Tents and Shelters
Ready for a night out? Whether you’re an ultralight alpinist, family of backpackers, devoted hanger, or comfort camper, you'll find the best tents, tarps, and hammocks for your outdoor overnights right here.
Check out our top picks below—including price comparisons—to shelter you in any terrain, trip, or season: winter mountaineering, three-season thru-hiking, warm weather car camping, hammock hanging, alpine bivys, tarps, and emergency shelter.
Or you can browse our thousands of independent tent and shelter ratings and reviews by product type, brand, or price. Written by real-world hikers, backpackers, alpinists, climbers, and paddlers, Trailspace community reviews will help you select a dependable, field-tested, outdoor abode just right for your next adventure.
The best tents and shelters, reviewed and curated by the Trailspace community. The latest review was added on August 3, 2022. Stores' prices and availability are updated daily.
What’s the “best” tent or shelter for you? Consider your personal outdoor needs, preferences, and budget:
First, and most important, in what seasons, conditions, and terrain will you use your tent, tarp, or hammock? Choose a shelter that can handle the conditions you expect to encounter (rain, snow, wind, heat, humidity, biting insects, an energetic scout troop), but don’t buy more tent than you truly need, and don’t expect one tent to do it all.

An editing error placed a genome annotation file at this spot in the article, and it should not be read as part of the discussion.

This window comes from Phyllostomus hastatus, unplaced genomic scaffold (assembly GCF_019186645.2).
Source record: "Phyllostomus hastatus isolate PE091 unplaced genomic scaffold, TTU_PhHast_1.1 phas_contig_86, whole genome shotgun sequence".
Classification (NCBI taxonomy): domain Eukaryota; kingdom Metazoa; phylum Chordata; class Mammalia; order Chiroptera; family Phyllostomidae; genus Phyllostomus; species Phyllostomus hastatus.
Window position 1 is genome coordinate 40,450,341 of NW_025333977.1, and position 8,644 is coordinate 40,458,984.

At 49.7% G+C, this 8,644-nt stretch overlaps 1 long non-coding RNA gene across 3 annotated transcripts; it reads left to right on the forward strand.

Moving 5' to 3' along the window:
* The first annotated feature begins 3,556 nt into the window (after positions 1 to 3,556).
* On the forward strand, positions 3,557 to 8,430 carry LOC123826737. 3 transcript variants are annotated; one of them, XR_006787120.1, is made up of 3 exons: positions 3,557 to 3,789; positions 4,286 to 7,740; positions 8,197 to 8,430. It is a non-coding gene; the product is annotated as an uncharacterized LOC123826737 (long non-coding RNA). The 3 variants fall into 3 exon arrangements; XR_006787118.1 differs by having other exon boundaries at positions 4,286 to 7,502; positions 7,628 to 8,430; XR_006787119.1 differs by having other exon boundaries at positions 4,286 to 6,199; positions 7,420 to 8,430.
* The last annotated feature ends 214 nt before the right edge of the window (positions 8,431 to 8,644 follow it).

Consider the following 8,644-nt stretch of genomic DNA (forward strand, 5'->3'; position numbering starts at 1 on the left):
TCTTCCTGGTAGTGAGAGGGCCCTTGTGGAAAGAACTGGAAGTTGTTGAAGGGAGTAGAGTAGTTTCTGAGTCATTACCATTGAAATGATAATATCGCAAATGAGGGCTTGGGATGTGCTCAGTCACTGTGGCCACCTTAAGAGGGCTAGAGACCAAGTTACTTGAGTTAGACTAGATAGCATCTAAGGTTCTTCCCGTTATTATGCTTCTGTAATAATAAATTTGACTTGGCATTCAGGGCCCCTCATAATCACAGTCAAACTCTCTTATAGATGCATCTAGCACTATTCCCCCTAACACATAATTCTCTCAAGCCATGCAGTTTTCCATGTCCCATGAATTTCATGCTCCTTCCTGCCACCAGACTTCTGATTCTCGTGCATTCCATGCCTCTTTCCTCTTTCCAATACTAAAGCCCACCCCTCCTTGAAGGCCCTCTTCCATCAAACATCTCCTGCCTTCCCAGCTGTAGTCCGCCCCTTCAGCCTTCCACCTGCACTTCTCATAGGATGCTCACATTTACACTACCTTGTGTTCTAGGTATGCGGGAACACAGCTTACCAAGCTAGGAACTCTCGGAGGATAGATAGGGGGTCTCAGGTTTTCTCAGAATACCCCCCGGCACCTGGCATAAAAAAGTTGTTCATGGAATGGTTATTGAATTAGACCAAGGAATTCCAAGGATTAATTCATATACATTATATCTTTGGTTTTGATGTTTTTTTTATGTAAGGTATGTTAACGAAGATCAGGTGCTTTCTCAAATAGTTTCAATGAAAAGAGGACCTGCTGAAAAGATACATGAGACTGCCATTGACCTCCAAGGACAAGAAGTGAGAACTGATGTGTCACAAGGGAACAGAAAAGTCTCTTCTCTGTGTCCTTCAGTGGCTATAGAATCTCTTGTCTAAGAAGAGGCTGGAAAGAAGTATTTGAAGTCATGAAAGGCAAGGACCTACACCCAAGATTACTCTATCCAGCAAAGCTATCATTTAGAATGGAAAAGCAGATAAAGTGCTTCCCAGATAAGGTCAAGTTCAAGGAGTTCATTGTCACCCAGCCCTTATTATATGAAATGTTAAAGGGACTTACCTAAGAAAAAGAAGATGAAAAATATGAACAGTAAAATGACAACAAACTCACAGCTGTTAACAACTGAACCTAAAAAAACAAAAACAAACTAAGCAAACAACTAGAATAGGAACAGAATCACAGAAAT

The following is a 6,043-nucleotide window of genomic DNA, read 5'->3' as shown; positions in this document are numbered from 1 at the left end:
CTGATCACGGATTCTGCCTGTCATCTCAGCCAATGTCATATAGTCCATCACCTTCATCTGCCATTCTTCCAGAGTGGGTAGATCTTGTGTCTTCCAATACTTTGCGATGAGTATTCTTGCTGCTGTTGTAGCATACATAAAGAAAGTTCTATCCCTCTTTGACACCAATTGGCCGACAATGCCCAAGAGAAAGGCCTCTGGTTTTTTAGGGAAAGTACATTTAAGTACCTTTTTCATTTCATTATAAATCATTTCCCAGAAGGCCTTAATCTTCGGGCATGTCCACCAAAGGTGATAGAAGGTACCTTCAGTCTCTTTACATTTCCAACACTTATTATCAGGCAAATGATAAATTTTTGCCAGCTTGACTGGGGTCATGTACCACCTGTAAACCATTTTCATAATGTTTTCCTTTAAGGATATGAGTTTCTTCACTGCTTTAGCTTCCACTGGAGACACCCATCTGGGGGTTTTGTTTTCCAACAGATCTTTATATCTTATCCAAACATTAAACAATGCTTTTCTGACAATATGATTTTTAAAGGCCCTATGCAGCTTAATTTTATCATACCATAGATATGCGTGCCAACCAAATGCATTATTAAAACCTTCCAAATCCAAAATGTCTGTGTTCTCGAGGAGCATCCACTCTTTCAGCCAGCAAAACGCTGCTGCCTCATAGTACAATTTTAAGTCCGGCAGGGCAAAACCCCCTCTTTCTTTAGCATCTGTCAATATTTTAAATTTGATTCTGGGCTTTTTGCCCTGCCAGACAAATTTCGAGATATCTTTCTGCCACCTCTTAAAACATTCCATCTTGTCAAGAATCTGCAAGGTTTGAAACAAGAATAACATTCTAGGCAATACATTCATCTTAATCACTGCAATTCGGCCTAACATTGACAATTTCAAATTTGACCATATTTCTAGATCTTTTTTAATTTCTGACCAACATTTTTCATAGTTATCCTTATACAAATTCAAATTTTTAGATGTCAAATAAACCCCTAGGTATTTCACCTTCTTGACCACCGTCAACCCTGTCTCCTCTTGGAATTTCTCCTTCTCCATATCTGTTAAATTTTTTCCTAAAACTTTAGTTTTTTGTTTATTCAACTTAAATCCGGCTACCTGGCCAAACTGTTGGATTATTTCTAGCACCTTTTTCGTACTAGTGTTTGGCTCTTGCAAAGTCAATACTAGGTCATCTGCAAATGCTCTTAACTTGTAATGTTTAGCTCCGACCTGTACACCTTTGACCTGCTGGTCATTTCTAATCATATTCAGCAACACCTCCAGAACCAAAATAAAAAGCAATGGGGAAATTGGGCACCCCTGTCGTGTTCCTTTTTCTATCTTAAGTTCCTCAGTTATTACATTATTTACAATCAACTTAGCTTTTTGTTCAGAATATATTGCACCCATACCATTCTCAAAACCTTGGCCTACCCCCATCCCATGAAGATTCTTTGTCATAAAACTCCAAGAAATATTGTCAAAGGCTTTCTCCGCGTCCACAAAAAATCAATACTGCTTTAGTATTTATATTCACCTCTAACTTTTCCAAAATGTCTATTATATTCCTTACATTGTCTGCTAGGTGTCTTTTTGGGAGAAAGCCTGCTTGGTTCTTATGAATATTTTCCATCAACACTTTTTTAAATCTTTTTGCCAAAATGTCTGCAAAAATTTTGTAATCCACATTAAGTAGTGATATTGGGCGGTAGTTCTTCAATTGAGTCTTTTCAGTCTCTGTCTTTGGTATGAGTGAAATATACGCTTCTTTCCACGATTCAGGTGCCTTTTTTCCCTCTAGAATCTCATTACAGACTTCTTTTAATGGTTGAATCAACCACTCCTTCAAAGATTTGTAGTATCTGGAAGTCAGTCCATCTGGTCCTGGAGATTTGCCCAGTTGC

Tents are typically classified by sleeping capacity (i.e. one-person, two-person, etc). However, a tent's stated sleeping capacity usually does not include much (or any) space for your gear and there’s no sizing standard between tent manufacturers. Some users size up.
Will you use the tent as a basecamp or is it an emergency shelter only? To determine if you and your gear will fit, look at the shelter’s dimensions, including floor and vestibule square areas, height and headroom (including at the sides), plus the number and placement of doors, gear lofts, and pockets, to assess personal livability, comfort, and footprint.
- Weight and Packed Size:
If you’ll be backpacking, climbing, cycling, or otherwise carrying that shelter, consider its weight, packed size (and your pack it needs to fit in), and its space-to-weight ratio before automatically opting for the bigger tent. Paddlers and car campers have more room to work with, but everyone should consider how the tent and its parts pack up for stowage.